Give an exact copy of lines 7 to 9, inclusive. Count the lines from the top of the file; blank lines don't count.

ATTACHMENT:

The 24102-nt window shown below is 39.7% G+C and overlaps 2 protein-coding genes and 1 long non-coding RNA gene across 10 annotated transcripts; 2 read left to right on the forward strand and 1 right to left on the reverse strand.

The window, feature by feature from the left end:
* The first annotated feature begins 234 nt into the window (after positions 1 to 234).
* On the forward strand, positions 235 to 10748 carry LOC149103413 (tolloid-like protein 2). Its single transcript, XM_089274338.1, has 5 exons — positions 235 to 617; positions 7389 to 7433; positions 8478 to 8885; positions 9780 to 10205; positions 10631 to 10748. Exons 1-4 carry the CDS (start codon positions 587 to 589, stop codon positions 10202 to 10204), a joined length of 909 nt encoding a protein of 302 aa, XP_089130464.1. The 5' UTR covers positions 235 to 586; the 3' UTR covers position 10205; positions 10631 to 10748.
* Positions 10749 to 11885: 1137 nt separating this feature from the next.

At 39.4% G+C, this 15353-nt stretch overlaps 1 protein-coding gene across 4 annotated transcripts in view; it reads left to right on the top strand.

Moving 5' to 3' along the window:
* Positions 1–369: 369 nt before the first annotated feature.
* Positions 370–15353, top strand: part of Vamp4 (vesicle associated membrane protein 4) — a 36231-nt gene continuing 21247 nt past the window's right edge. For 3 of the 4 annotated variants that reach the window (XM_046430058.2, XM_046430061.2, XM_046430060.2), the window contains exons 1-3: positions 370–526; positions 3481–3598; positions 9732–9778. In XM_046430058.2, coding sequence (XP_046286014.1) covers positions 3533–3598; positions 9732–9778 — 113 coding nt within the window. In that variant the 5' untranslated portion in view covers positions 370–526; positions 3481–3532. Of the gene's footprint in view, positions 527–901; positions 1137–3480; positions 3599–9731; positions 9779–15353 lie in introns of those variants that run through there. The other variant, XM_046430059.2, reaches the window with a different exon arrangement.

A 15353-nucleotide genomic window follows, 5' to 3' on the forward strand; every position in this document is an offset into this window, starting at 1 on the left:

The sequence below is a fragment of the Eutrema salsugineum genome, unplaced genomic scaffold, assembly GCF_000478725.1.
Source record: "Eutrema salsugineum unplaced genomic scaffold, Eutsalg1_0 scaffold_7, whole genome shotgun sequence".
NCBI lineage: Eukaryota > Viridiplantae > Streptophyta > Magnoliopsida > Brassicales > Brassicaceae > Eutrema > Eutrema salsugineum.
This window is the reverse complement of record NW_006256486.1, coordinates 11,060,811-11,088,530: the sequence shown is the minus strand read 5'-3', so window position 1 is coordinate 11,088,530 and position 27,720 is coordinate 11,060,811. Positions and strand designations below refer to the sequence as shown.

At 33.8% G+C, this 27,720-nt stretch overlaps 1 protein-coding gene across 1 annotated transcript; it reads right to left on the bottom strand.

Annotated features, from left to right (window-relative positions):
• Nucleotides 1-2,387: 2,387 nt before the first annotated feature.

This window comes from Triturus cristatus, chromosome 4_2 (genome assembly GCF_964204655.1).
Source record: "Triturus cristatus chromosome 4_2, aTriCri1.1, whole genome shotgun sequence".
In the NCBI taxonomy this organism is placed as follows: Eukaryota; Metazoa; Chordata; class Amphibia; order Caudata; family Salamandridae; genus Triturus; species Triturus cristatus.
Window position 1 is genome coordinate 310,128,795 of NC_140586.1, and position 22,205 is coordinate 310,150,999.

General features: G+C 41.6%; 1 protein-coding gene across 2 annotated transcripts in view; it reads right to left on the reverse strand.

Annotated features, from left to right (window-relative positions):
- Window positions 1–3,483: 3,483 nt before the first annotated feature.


Moving 5' to 3' along the window:
* Positions 1–369: 369 nt before the first annotated feature.
* Positions 370–15353, top strand: part of Vamp4 (vesicle associated membrane protein 4) — a 36231-nt gene continuing 21247 nt past the window's right edge. For 3 of the 4 annotated variants that reach the window (XM_046430058.2, XM_046430061.2, XM_046430060.2), the window contains exons 1-3: positions 370–526; positions 3481–3598; positions 9732–9778. In XM_046430058.2, coding sequence (XP_046286014.1) covers positions 3533–3598; positions 9732–9778 — 113 coding nt within the window. In that variant the 5' untranslated portion in view covers positions 370–526; positions 3481–3532. Of the gene's footprint in view, positions 527–901; positions 1137–3480; positions 3599–9731; positions 9779–15353 lie in introns of those variants that run through there. The other variant, XM_046430059.2, reaches the window with a different exon arrangement.